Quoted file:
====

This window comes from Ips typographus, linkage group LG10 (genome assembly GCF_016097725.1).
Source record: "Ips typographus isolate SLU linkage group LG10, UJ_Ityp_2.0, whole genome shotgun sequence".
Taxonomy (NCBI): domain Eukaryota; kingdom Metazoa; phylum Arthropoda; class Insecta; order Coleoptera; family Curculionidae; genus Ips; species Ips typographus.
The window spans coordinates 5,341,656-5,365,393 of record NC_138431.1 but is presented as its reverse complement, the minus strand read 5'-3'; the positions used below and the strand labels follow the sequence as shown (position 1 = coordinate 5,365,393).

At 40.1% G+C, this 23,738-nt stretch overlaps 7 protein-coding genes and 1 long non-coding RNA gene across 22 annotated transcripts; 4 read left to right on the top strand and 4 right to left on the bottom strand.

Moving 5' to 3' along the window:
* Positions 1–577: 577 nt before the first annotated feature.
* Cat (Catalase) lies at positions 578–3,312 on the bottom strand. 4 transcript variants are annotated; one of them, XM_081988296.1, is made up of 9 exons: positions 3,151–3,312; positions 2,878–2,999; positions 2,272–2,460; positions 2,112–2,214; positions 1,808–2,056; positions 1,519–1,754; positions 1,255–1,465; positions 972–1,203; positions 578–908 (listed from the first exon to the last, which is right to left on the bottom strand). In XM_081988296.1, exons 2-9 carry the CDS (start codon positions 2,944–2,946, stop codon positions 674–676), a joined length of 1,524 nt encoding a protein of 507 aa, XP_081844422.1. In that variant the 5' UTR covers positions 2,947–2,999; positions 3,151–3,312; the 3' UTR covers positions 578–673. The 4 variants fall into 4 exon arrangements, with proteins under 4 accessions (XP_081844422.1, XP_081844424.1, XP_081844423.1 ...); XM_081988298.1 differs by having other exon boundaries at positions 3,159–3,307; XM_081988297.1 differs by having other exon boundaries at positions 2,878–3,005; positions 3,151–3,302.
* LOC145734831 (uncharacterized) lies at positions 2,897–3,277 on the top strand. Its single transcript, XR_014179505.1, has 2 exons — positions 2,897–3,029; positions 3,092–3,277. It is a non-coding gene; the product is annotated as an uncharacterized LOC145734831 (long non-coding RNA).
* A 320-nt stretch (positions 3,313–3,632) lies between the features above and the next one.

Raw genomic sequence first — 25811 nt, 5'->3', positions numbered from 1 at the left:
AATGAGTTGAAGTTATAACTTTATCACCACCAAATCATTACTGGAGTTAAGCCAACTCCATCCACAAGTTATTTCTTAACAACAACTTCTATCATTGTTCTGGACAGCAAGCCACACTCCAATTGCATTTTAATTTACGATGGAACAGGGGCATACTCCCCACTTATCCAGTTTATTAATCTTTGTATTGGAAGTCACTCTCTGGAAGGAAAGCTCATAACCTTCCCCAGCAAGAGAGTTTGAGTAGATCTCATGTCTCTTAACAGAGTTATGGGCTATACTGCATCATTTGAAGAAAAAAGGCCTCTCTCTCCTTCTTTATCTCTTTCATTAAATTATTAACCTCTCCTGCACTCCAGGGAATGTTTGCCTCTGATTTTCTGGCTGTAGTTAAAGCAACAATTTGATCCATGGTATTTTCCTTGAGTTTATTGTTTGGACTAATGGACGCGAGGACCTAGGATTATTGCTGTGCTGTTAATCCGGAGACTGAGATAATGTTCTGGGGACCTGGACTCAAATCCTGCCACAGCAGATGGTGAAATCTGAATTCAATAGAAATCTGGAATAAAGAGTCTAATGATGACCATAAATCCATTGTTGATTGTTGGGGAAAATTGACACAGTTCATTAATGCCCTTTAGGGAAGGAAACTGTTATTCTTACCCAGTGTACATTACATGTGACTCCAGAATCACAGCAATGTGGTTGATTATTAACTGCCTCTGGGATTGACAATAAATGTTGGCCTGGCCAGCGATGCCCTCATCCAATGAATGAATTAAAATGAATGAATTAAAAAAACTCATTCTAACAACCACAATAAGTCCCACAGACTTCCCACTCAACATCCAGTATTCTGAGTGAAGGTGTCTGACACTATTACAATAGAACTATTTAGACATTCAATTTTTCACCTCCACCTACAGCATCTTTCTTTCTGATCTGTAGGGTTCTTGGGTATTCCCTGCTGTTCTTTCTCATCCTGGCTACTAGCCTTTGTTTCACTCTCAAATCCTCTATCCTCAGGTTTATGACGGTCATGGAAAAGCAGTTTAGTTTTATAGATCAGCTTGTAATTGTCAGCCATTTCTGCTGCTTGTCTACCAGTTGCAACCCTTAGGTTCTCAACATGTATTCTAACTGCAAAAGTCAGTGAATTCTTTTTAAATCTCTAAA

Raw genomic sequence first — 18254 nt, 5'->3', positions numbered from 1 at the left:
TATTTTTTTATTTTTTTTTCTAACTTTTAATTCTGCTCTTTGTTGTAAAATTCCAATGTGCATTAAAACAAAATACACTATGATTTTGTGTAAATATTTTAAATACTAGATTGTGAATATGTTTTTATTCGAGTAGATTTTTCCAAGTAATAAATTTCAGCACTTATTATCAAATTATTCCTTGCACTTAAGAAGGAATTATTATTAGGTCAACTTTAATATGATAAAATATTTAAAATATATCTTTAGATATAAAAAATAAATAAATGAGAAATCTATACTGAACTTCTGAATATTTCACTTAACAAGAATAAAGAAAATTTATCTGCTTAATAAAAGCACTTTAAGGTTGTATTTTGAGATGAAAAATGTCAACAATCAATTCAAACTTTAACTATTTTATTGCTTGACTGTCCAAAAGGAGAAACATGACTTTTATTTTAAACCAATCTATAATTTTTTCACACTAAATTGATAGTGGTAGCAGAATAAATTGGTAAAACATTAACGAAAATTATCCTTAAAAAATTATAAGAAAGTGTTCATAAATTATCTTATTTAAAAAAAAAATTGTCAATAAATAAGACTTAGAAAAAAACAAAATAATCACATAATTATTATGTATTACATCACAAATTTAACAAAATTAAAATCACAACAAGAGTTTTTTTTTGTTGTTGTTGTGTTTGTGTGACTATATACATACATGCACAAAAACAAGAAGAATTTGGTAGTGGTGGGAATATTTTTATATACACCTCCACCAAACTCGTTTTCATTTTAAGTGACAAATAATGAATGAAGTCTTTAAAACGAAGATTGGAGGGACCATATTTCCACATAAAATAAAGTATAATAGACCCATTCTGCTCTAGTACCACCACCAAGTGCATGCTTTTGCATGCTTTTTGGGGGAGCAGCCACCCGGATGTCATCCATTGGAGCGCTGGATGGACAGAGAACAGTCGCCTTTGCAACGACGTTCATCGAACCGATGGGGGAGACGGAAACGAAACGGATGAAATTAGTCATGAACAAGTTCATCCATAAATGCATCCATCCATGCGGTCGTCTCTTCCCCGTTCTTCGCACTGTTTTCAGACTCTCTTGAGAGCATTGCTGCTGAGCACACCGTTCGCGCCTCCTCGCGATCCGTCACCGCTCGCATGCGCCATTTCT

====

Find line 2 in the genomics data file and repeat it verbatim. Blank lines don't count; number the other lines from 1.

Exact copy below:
Source record: "Ips typographus isolate SLU linkage group LG10, UJ_Ityp_2.0, whole genome shotgun sequence".